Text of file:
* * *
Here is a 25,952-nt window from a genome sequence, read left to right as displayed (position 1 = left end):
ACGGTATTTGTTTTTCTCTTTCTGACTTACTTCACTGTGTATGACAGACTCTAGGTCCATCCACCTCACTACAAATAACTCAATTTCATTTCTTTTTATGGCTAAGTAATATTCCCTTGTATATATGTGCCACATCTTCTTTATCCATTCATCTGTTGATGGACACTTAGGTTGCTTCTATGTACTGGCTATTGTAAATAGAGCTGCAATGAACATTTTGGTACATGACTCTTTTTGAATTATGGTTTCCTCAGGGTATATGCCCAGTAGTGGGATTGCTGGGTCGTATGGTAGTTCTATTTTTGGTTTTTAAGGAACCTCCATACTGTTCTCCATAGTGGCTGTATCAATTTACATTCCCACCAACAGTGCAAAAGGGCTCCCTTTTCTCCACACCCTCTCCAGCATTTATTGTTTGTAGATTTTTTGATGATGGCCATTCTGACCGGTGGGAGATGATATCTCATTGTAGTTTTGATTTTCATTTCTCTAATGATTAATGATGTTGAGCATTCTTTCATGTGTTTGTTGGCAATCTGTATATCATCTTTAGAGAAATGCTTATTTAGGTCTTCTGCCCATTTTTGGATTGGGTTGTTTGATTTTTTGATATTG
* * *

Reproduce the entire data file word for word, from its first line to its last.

Here is a 25,952-nt window from a genome sequence, read left to right as displayed (position 1 = left end):
ACGGTATTTGTTTTTCTCTTTCTGACTTACTTCACTGTGTATGACAGACTCTAGGTCCATCCACCTCACTACAAATAACTCAATTTCATTTCTTTTTATGGCTAAGTAATATTCCCTTGTATATATGTGCCACATCTTCTTTATCCATTCATCTGTTGATGGACACTTAGGTTGCTTCTATGTACTGGCTATTGTAAATAGAGCTGCAATGAACATTTTGGTACATGACTCTTTTTGAATTATGGTTTCCTCAGGGTATATGCCCAGTAGTGGGATTGCTGGGTCGTATGGTAGTTCTATTTTTGGTTTTTAAGGAACCTCCATACTGTTCTCCATAGTGGCTGTATCAATTTACATTCCCACCAACAGTGCAAAAGGGCTCCCTTTTCTCCACACCCTCTCCAGCATTTATTGTTTGTAGATTTTTTGATGATGGCCATTCTGACCGGTGGGAGATGATATCTCATTGTAGTTTTGATTTTCATTTCTCTAATGATTAATGATGTTGAGCATTCTTTCATGTGTTTGTTGGCAATCTGTATATCATCTTTAGAGAAATGCTTATTTAGGTCTTCTGCCCATTTTTGGATTGGGTTGTTTGATTTTTTGATATTG